Susan's book list on translated books that capture the magic of the original, making what’s unfamiliar, foreign or ancient, accessible

Susan Wan Dolling Why did Susan love this book?

It seems repetitive now to sing Wilson’s praises, but I have read many translations of Homer’s Odyssey, from Pope to Fagles, but it was not until I came to Emily Wilson’s rendition that I felt truly drawn, bodily, to Homer and I especially enjoyed her readings, one, in her Introduction to the poem in the book, and two, her performance of it on YouTube.

Also, Judith Thurman’s review/interview of her in the New Yorker is particularly revealing. Her article, “Mother Tongue,” about Wilson’s personal relationship with the poem and her “folk poetics,” spoke to me like a kindred spirit. Poetry, for me, has always been a physiological experience, which is why Wilson’s approach feels so familiar: “I write for the body,” she told Thurman in that interview.

By Homer, Emily Wilson (translator),

Why should I read it?

8 authors picked The Odyssey as one of their favorite books, and they share why you should read it.

What is this book about?

The first great adventure story in the Western canon, The Odyssey is a poem about violence and the aftermath of war; about wealth, poverty and power; about marriage, family and identity; and about travellers, hospitality and the changing meanings of home in a strange world.

This vivid new translation-the first by a woman-matches the number of lines in the Greek original, striding at Homer's sprightly pace. Emily Wilson employs elemental, resonant language and an iambic pentameter to produce a translation with an enchanting "rhythm and rumble" that avoids proclaiming its own grandeur. An engrossing tale told in a compelling new…


Book cover of Suttree

James Wade Author Of River, Sing Out

From my list on Southern novels with prose.

Why am I passionate about this?

I’m from East Texas, which is closer in culture and climate to the South than the Southwest. The southern voice in American literature has given us countless classics, specifically when it comes to dealing with our very dark, very human nature. Violence, racism, religion, and redemption are all explored under the Southern Gothic umbrella. My own upbringing exposed me to much of the darkness that still exists in these shadowed pockets of the country. I want to illuminate some of those places, and each of these books serves as a massive spotlight. 

James' book list on Southern novels with prose

James Wade Why did James love this book?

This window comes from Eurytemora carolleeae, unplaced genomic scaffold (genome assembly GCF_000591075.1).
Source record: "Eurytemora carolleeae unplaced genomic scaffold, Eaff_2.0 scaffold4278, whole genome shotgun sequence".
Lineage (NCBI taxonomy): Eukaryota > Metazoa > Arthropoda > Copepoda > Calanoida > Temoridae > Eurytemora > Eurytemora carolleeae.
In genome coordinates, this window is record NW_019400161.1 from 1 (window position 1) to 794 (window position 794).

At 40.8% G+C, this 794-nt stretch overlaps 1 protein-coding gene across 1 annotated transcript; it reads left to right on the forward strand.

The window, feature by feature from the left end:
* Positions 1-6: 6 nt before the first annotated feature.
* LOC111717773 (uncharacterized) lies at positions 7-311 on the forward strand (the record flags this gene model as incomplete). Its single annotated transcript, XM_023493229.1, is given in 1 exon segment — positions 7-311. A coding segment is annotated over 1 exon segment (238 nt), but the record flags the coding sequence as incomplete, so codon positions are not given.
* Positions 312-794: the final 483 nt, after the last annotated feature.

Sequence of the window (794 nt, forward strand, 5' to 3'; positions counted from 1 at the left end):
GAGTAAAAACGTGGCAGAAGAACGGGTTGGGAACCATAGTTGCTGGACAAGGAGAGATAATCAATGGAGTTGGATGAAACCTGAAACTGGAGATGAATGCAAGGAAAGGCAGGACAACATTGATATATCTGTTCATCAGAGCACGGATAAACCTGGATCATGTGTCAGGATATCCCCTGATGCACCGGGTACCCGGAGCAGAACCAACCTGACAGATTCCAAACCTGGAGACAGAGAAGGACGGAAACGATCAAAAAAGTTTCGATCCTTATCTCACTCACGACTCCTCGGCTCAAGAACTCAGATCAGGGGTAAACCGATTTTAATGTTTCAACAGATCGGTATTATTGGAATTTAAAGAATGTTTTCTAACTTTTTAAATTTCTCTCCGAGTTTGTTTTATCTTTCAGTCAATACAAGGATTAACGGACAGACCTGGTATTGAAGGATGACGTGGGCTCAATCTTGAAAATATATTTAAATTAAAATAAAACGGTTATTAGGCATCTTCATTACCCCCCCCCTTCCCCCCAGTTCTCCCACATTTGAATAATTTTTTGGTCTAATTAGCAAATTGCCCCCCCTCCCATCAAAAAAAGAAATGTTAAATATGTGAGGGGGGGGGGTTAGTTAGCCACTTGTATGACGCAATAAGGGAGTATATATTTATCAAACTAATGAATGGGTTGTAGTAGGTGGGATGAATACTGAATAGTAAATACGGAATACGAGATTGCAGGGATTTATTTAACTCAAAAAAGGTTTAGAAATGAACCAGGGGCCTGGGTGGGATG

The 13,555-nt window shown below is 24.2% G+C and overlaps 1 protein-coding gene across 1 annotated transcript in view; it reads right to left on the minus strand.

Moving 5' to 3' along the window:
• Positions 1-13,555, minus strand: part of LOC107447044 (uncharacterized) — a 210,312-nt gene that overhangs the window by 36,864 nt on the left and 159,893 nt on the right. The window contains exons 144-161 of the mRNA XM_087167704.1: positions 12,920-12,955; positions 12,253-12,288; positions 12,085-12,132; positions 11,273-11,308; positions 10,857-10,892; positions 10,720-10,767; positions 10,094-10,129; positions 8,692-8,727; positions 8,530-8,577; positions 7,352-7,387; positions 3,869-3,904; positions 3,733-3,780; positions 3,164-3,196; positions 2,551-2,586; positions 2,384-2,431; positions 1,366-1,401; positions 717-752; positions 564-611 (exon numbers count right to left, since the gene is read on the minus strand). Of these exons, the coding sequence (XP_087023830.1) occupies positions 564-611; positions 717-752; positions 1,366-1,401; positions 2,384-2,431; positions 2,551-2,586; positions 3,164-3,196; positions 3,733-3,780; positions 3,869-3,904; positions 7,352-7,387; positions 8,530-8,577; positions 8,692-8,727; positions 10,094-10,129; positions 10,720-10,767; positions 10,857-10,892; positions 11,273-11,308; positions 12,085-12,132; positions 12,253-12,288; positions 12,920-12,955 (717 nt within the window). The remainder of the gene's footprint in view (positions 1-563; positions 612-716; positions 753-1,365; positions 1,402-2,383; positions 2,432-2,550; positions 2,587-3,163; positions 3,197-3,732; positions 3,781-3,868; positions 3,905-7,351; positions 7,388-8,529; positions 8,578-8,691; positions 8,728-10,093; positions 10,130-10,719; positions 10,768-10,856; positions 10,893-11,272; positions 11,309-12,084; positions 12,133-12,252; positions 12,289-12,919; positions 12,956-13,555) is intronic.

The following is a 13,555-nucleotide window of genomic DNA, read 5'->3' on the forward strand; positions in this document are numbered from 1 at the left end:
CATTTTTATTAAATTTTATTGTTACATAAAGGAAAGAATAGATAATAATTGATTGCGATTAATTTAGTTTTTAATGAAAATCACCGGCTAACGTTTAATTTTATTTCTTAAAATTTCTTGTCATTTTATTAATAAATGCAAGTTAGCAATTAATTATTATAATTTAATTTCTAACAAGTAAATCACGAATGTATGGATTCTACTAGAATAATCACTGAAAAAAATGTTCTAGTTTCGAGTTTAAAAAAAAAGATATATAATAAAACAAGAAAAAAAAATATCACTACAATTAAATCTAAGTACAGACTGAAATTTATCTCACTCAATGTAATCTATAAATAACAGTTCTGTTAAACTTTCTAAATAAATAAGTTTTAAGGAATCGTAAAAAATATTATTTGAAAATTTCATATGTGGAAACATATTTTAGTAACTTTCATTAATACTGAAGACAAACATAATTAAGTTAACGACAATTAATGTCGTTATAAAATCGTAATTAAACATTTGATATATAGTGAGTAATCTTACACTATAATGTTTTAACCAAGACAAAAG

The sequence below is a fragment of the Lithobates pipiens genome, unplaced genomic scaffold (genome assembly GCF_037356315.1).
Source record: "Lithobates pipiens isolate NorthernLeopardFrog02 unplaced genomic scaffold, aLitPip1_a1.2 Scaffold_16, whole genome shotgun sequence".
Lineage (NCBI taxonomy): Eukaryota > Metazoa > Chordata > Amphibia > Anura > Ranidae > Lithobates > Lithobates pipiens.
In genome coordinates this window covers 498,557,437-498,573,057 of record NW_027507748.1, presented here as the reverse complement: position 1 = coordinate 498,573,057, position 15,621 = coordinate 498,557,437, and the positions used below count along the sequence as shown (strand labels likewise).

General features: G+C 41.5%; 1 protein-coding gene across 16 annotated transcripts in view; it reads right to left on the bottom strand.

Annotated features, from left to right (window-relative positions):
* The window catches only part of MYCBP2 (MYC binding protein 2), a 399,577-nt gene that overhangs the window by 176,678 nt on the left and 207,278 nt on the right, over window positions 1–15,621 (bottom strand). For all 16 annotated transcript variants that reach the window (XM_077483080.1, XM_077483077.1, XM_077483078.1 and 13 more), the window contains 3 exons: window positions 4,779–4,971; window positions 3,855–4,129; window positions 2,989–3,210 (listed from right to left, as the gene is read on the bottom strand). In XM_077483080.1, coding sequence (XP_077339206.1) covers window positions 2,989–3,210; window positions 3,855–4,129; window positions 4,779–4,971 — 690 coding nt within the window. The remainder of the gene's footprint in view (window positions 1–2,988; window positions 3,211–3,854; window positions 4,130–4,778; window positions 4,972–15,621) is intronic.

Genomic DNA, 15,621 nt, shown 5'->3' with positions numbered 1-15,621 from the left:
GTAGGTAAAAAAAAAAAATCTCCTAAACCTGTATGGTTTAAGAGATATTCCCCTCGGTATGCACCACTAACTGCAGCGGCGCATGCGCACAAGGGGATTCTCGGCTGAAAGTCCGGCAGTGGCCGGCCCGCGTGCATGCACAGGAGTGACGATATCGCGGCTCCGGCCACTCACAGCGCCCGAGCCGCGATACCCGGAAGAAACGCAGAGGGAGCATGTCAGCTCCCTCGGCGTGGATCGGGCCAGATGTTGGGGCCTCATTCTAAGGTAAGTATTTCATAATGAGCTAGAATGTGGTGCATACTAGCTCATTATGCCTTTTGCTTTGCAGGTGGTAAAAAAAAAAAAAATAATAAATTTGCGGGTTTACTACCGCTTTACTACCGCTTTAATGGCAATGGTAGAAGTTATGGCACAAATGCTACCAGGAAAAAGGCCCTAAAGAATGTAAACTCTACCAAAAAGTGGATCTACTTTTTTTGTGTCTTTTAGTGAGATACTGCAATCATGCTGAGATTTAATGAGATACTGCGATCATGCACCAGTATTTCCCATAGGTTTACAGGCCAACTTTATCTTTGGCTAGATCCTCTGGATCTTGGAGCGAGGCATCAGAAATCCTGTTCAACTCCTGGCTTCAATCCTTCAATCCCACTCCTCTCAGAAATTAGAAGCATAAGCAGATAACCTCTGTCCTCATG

Though my own work will never come close to equaling its wonder, this is the novel that taught me the most about the actual craft of writing. Before he redefined the western, Cormac McCarthy was a master of Southern Gothic storytelling, and Suttree was his crowning achievement. Perhaps only Blood Meridian does more in the McCarthy canon as far as elevated imagery, but Suttree accomplishes its beauty without the benefit of the sprawling southwestern landscape. Rather, McCarthy’s Knoxville becomes like Joyce’s Dublin, and he paints it in such vivid dereliction, there can be no mistaking Suttree is the novel by which all other southern works ought to compare themselves. Bonus points for somehow making watermelon fornication into a literary act.

By Cormac McCarthy,

Why should I read it?

1 author picked Suttree as one of their favorite books, and they share why you should read it.

What is this book about?

Suttree is a compelling, semi-autobiographical novel by Cormac McCarthy, which has as its protagonist Cornelius Suttree, living alone and in exile in a disintegrating houseboat on the wrong side of the Tennessee River close by Knoxville. He stays at the edge of an outcast community inhabited by eccentrics, criminals and the poverty-stricken. Rising above the physical and human squalor around him, his detachment and wry humour enable him to survive dereliction and destitution with dignity.


Book cover of Provinces of Night

James Wade Author Of River, Sing Out

From my list on Southern novels with prose.

Why am I passionate about this?

I’m from East Texas, which is closer in culture and climate to the South than the Southwest. The southern voice in American literature has given us countless classics, specifically when it comes to dealing with our very dark, very human nature. Violence, racism, religion, and redemption are all explored under the Southern Gothic umbrella. My own upbringing exposed me to much of the darkness that still exists in these shadowed pockets of the country. I want to illuminate some of those places, and each of these books serves as a massive spotlight. 

James' book list on Southern novels with prose

James Wade Why did James love this book?

Gay was a McCarthy disciple and Provinces of Night is his greatest work. Though he often mimics McCarthy (and in my opinion came closer to McCarthy than anyone else), he finds a desperate, haunting voice that is all his own. Provinces of Night (the title taken from a line in McCarthy’s Child of God) does a remarkable job of storytelling with multiple characters leading the narrative. Bonus points for this quote: “Life blindsides you so hard you can taste the bright copper blood in your mouth then it beguiles you with a gift of profound and appalling beauty.”

By William Gay,